Personal Effects: Mikimoto pearls

BY JERRY SAMPSON

Community columnist

Question: Hi Jerry, I wanted to run this idea I had by you. We just had our first granddaughter a few weeks ago. We are over the moon! I have my mother’s strand of Mikimoto pearls, Daddy got when he was overseas. Both are gone now. But I thought of an idea I read once.

I thought that I would cut this strand apart and give our new grand baby two on every birthday. That way when she’s 18 she’ll have her grandmother’s pearl necklace.

It’s a 24-inch necklace and has the original box and papers. What do you think?

Answer: I think that’s a horrible idea. First, let’s just touch on some Mikimoto history.

In 1898, Kokichi Mikimoto successfully created the world’s first cultured pearls though it was a struggle for he and his wife and partner Ume, for more than 10 years before this occasion. Cultured pearls are created by inserting a small mother of pearl bead into the mantle of an oyster. The oyster sees this as an irritant, and covers it with a substance called nacre, to smooth it and make it feel less sharp to its tissues, thus resulting in perfectly round pearls.

Before this, pearls were created by much the same method, except by Mother Nature and a GRAIN of sand. Taking decades to form a pearl of any size.

This is why pearls were considered the property of royalty and the uber rich. Poor people did not own pearls. Cultured pearls are very real pearls, they are just a sped up version. All parts of the oyster are used on these massive pearl farms, shells and muscle tissues. The tissues are often consumed by the workers at the factory or are sold to local restaurants.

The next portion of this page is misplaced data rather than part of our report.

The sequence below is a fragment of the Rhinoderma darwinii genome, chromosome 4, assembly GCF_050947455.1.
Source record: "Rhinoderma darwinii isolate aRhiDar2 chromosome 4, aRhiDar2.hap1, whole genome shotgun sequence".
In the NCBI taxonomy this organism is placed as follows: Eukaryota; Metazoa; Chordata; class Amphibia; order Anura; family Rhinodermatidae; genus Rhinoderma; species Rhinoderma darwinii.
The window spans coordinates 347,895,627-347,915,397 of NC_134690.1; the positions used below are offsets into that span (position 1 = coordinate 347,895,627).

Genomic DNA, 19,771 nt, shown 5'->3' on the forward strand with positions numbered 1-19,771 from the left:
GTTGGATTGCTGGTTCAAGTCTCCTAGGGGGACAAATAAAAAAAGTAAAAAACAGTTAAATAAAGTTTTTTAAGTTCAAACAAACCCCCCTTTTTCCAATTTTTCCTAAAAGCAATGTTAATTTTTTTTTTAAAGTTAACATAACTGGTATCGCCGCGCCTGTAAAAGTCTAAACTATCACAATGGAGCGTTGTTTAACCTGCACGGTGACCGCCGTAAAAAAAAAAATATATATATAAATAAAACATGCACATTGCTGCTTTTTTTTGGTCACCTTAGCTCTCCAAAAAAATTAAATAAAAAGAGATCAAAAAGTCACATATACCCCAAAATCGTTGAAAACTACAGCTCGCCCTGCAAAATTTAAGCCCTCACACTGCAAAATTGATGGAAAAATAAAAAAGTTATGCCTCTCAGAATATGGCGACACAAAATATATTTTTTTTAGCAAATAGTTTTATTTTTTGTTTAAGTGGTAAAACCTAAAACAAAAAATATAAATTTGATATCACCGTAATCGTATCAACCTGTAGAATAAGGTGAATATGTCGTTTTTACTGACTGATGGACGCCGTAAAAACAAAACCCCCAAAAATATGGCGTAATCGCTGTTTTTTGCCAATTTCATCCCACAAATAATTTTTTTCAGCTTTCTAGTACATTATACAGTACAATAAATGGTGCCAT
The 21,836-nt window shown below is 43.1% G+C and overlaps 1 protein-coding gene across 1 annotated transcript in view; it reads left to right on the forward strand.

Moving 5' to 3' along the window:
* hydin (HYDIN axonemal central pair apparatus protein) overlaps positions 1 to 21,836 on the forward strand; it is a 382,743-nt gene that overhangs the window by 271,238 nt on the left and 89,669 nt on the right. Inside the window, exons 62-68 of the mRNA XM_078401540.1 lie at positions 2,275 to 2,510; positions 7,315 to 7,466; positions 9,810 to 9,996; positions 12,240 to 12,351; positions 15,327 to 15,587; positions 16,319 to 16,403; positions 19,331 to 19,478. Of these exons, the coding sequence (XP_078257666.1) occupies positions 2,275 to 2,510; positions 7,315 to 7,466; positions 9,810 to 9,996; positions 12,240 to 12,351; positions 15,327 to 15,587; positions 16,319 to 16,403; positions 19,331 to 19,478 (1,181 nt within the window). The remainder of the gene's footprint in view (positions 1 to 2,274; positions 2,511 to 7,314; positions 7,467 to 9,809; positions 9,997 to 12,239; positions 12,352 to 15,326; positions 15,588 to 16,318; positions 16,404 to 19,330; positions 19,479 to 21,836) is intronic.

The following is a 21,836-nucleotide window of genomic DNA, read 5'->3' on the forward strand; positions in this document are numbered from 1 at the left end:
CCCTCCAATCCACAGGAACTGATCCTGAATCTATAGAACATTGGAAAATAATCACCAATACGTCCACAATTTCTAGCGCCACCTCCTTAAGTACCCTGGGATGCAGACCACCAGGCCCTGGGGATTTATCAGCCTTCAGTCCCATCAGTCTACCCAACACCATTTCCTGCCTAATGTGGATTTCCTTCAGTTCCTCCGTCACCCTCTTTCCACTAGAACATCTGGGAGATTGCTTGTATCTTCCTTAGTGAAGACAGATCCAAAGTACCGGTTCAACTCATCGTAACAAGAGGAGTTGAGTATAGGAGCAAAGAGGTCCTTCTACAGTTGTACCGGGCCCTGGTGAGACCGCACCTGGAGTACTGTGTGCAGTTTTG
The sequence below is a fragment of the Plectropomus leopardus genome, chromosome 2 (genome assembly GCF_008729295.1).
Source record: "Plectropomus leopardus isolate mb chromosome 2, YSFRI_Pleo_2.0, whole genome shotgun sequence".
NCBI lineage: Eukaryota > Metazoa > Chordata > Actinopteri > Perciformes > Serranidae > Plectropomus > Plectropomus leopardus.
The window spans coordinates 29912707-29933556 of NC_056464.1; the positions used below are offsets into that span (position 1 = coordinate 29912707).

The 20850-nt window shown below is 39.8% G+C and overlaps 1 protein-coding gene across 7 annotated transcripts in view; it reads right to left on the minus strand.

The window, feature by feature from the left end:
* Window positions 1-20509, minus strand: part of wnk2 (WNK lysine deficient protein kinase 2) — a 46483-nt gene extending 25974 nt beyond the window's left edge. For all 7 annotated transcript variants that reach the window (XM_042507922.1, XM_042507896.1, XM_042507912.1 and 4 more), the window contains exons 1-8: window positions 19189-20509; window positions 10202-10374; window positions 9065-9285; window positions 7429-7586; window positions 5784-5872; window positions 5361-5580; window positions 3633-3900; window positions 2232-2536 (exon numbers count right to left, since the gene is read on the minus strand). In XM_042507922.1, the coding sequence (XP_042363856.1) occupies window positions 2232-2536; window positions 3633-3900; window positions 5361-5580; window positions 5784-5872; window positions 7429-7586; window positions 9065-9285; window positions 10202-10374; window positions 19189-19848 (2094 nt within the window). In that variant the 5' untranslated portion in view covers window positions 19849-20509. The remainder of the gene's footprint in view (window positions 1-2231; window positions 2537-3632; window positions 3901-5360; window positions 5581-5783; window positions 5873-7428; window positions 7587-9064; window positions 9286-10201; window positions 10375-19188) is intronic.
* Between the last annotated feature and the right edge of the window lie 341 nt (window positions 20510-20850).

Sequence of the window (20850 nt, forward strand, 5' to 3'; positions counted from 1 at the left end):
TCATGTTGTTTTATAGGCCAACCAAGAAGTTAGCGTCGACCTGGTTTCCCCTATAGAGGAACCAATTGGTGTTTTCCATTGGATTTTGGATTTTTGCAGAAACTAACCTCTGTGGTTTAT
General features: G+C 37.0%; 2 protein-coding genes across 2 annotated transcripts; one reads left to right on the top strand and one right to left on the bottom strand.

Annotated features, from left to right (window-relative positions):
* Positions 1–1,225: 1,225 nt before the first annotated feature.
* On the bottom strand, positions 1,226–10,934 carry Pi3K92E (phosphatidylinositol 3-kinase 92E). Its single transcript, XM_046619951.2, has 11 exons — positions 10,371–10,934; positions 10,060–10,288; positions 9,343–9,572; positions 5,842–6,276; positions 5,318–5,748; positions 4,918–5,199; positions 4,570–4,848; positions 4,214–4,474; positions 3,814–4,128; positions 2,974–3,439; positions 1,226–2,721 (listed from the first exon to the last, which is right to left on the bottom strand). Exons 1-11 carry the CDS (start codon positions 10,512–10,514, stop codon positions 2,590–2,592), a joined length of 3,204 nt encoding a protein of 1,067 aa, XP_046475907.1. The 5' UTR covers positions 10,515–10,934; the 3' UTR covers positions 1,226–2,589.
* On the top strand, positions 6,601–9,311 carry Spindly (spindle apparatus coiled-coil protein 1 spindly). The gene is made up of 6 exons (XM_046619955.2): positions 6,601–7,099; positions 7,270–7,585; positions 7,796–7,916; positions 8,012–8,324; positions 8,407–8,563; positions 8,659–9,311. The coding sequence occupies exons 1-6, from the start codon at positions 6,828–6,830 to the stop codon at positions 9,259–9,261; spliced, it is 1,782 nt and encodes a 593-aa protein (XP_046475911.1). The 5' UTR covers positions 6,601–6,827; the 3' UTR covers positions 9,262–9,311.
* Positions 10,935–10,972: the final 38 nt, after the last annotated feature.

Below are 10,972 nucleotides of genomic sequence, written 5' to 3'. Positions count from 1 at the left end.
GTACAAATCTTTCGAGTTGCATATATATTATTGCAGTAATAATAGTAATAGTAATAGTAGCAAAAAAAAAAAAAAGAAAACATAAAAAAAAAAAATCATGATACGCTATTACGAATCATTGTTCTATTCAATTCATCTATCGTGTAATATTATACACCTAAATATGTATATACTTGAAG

Your gift idea is a poor one as if unfair to ask a child, or busy parents to watch over two small pearls for 18 years. Too many chances to have them lost, including the clasp and the box.

I would keep them in the original box, in a cool safe place. Always keep pearls way from cologne, perfumes and hair sprays. They should be wiped off with a soft rag after wearing. Just keep them for her until she’s 20 or older. Make sure that you have them listed in your will, with your wishes, and their history, to be given to your granddaughter, in the event of your death.

If you have to have her in pearls as a child, a string of nice costume pearls will fit the bill.

Today, it will cost at least $200 – $300 to restring and knot a 24-inch necklace. In the future it will be even more.

You didn’t send me a photo of your pearls, but I think that your pearls are likely 10mm in size. And I don’t know factors like color, overtones, undertones, quality of the clasp and condition. I’m assuming that everything is good.

Mikimoto is still in business and is considered a luxury brand. The replacement value for a basic strand of Mikimoto pearls is about $2,000, again depending on the quality and size. I commend you for wanting your pearls to stay in the family but I would go this route instead. Thanks for a great question.